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American Jews are less attached to Israel than their elders, but Jewish establishment leaders don’t want to hear it. Has Israel changed? Is it also divided? Also, President Obama expresses frustration over responsibility for Gulf oil slick. On Reporter's Notebook, as traditional newspapers cut back and bloggers try to take up the slack, what are the consequences for the watchdog function of America's news media?

Banner image: Protestors demonstrate in front of the White House June 1, 2010, after the White House declined Tuesday to specifically condemn Israel's raid on a humanitarian flotilla. Photo: Mandel Ngan/AFP/Getty Images

The Icarus Syndrome

Peter Beinart

Making News Obama Expresses Frustration over Responsibility for Spill 7 MIN, 37 SEC

President Obama expressed his frustration over the Gulf oil spill in an interview this morning on NBC's Today. Meantime, BP point-man Bob Dudley said the company is trying to do right by the victims. As committees of Congress hold hearings on Capitol Hill, Mary Lee Orr, Executive Director of the Lower Mississippi Riverkeeper and Louisiana Environmental Action Network, is coping with the damage.

Mary Lee Orr, Executive Director, Lower Mississippi Riverkeeper/Louisiana Environmental Action Network

Main Topic A Rift Grows in the American Jewish Community 36 MIN, 31 SEC

Israel's bloody enforcement of its Gaza Strip blockade has exposed a growing division among American Jews. AIPAC, the traditional Jewish lobby, played up five Islamic "Radicals" aboard ship. A competing lobby group, J Street, focused on the blockade's impact on Palestinians. Even before Israel's defense of the blockade, a lengthy article in the New York Review of Books created a firestorm with an attack on mainstream Jewish organizations in the US, and a recent survey shows young, liberal American Jews are unwilling to support Israel right or wrong. Is Israel failing to hear an important message? What are the implications for the Obama Administration and US policy?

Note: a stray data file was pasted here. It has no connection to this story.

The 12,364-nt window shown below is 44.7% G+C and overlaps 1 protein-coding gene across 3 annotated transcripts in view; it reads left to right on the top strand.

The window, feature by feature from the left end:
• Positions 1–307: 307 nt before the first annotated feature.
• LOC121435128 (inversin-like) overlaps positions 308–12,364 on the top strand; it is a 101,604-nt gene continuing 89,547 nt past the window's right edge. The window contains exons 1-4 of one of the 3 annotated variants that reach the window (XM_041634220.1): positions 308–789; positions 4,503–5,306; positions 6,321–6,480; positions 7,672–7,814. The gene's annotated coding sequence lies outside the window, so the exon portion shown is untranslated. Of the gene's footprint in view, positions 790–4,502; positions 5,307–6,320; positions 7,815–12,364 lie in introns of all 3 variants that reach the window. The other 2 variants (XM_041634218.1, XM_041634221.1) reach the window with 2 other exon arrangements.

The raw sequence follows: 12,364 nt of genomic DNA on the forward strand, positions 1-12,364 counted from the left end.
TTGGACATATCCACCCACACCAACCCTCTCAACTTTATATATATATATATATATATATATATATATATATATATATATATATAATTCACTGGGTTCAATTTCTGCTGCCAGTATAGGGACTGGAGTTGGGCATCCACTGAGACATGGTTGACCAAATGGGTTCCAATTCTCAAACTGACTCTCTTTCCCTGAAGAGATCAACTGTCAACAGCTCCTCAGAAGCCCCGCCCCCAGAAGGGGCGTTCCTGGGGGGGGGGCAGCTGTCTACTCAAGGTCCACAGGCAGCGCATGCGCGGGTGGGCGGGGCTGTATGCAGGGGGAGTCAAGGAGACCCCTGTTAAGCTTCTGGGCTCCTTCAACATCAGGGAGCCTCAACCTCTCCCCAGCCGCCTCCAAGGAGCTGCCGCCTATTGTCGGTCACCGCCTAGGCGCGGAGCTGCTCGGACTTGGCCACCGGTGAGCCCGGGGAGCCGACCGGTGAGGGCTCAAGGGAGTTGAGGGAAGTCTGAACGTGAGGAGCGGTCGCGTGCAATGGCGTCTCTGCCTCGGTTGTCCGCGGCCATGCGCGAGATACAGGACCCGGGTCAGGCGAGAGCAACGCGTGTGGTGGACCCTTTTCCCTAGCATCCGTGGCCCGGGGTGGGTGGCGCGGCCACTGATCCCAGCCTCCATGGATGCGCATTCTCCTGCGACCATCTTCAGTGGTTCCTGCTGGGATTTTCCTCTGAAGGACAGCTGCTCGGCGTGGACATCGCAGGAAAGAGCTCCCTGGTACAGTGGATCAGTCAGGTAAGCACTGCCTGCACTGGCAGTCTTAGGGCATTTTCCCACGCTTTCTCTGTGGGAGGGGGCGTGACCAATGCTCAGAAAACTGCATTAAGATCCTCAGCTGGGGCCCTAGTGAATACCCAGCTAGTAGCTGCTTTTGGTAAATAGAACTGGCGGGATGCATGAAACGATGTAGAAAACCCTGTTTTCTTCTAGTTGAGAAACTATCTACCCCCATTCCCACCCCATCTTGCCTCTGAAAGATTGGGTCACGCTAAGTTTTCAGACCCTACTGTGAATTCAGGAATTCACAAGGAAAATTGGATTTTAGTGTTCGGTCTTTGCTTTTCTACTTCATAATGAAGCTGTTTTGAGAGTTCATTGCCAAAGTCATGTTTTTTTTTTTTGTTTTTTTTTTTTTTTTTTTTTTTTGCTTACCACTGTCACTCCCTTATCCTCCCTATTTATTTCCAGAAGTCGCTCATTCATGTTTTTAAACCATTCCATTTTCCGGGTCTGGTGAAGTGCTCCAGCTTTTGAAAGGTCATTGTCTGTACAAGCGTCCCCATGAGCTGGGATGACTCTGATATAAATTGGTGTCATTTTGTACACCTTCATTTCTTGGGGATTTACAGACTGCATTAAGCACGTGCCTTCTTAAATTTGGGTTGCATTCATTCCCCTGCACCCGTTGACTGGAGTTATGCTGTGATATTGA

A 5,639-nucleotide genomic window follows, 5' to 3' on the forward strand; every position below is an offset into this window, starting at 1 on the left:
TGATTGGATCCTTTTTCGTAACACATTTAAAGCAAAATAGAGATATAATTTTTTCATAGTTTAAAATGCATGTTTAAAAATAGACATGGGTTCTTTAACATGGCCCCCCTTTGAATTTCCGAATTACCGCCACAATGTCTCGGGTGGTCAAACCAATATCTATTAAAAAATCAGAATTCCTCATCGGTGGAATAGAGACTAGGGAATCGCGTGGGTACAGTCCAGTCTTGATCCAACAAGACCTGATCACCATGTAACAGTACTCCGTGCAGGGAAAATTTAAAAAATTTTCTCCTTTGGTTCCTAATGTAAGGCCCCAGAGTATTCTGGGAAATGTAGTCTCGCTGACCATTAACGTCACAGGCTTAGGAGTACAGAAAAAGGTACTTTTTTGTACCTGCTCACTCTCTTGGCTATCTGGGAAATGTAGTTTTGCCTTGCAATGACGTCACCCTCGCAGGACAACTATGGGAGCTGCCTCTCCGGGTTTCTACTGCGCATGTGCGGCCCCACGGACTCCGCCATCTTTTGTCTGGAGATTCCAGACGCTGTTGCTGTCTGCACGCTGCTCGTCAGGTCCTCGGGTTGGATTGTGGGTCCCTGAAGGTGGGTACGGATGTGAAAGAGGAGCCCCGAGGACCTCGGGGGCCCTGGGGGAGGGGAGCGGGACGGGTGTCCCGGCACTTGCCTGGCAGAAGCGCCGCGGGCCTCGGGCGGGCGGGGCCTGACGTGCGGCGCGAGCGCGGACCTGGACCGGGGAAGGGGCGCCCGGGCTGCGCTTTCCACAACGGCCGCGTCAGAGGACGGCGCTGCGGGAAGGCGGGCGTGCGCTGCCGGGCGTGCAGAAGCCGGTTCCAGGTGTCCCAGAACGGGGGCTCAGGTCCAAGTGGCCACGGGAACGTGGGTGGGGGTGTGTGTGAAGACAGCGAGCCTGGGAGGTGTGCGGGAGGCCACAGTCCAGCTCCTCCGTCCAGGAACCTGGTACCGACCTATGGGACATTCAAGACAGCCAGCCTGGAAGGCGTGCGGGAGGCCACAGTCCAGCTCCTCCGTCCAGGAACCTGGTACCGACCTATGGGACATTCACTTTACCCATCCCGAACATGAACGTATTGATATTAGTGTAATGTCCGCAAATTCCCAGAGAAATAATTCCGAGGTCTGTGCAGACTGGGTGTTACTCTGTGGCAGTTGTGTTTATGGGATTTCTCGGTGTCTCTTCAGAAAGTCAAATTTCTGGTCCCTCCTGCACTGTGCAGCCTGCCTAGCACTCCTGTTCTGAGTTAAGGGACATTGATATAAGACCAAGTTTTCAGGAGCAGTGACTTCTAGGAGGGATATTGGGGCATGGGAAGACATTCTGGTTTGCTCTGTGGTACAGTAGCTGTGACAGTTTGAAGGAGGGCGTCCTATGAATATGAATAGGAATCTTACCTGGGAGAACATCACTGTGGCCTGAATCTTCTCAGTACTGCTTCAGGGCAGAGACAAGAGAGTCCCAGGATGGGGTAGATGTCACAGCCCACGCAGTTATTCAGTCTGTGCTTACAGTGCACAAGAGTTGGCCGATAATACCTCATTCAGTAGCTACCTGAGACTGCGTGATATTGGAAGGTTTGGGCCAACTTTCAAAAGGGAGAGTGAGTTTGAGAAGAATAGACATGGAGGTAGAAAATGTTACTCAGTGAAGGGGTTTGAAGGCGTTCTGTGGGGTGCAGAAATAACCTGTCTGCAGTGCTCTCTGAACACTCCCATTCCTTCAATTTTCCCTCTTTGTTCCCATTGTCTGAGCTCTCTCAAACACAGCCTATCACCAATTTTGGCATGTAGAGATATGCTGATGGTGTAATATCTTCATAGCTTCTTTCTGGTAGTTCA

Peter Beinart, City University of New York / Atlantic (@PeterBeinart)
J.J. Goldberg, Editor of Forward
Philip Klein, Washington Examiner (@philipaklein)
Anshel Pfeffer, Ha'aretz (@AnshelPfeffer)

Jewish Power

J. J. Goldberg

Reporter's Notebook Where Have All the Watchdogs Gone? 6 MIN, 38 SEC

Regulatory agencies are boring until brakes fail, mines explode and oil-rigs blow up. But as newspapers cut back to save money, one of the casualties is coverage of those myriad Washington's agencies. Can media watchdogs prevent the worst case scenarios from occurring? What are the consequences of cutbacks in coverage? Washington writer Jodi Enda is a former White House correspondent for Knight-Ridder.

Jodi Enda, former White House Correspondent, Knight Ridder's Washington Bureau

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